There are a myriad of online file storage, backup, and sync services on the Web. Some of them are specific to particular devices, such as the Asus EeePc. Others are tailored for specific operating systems, like Windows or Ubuntu. Then, there are some that work well with all kinds of devices and OSes and keep them in sync. SpiderOak is one such service.
SpiderOak is a free and paid service that offers storage, backup, and syncing to Windows, Mac, and Linux users. Users can access their data through the website or using the cross-platform desktop application. SpiderOak also has an iPhone app available through the iTunes AppStore.
As a Kubuntu Linux user, I have been disappointed with the lack of KDE support by Ubuntu One. Also, I was looking for something that would allow me to start writing an article on one computer, save it, close it, and then pick up writing on another computer, without any file management. SpiderOak does that and more.
The first step to getting SpiderOak is to download the application from the website. The makers of the website make a big promise about protecting your privacy and that they will never violate it. I will leave it up to you to decide what type of data to trust with them.
The pricing scheme is one feature that makes SpiderOak unique. Like Dropbox and others, it offers a free basic account with 2GB of storage space, which includes all backup and sync features. They then offer a plus account, which is $10 per 100 GB per month, and it increases in 100GB increments. With this, you can essentially setup your own plan.
1. Click Download SpiderOak to begin (it attempts to detect your operating system version, but always failed on mine, so I had to click Ubuntu Lucid Lynx).
2. Once the download is complete, click the package and proceed through the normal installation process.
3. After installation, run SpiderOak or find it in the applications menu.
4. When you run SpiderOak for the first time, it will ask you to provide your account information or to sign up for a new account. Choose new account.
5. Enter your contact information.
6. On the next screen, it will ask for username and password information. Enter it, click Next, and then enter the security code.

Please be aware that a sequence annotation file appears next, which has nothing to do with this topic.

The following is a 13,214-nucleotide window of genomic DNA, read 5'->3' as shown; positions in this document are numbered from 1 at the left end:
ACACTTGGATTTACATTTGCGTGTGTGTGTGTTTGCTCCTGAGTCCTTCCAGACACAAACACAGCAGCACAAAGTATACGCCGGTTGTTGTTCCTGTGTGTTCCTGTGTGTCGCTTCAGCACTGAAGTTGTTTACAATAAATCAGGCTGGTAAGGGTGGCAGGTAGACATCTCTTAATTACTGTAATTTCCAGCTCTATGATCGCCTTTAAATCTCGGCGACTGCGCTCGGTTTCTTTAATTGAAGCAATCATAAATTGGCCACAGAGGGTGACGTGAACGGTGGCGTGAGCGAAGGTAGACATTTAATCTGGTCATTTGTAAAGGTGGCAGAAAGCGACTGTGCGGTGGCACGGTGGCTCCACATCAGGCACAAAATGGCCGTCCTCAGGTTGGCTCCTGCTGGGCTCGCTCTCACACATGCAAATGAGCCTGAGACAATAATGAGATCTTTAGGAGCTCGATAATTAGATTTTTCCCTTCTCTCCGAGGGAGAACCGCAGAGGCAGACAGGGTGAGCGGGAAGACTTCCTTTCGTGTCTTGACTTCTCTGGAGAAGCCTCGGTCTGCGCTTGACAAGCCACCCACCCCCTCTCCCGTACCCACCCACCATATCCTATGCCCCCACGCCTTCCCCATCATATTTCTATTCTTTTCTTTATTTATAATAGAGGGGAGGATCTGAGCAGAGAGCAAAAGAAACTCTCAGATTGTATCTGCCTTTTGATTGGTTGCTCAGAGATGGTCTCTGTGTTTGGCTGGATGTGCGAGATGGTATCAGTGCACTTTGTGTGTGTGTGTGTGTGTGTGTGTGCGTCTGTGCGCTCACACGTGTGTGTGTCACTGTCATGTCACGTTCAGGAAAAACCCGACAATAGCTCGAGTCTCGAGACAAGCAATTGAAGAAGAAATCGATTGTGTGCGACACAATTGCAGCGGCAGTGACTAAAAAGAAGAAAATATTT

7. Click Next again, and it will take a while to create your cryptographic code.
Backup and Sync
SpiderOak’s first start will show you the Backup tab. If you have some typical folders, such as Documents and Photos, it will display those and give you the option to back them up. If you do not or if you have specific folders not listed, click Advanced to get your full file tree. Check the files you want to backup, and click Save. As soon as you do, it will start the backup process.
You can add as many folders as you want, assuming they all fit within your storage limit. A meter at the bottom will keep track of your online storage space. If you have no further files to backup, you can minimize SpiderOak to your system tray.
Now, if you want to sync, go to the other computer and download SpiderOak. The two computers need not have the same operating system. After it is installed, start SpiderOak, and instead of choosing new account, enter your existing account information. It will then ask you if you want to add a new computer or reinstall on an existing one. Choose the new computer setting, and give your second computer a distinct name.
Next, choose the folders and files you want to backup, just as you did on the first computer.
1. Click on the Sync tab and click New.
2. Enter a name and optionally, a description
3. For folder one, click Browse and find the folder you want to sync on computer number 2.
4. Click Select to finalize.
5. For folder two, click Browse and find the folder on computer number 1.
6. Click Next
SpiderOak will begin the sync process, copying files to and from each folder until the folders match. In the future, anytime you add or edit files in one location, they will be synced with the other location.
In Preferences ->Schedule, you can change the timings for backups and syncs to make them as frequent as you like. In the Backup section of Preferences, you can also tell SpiderOak to ignore certain file types, sizes, and ages.
SpiderOak is free and easy to use. I am now able to write an article like this and then find the same article on my desktop computer. I can also make some files public and share them with friends and family. Best of all, SpiderOak has released many components of their technology to the free and open source community under the GPL v3 license.
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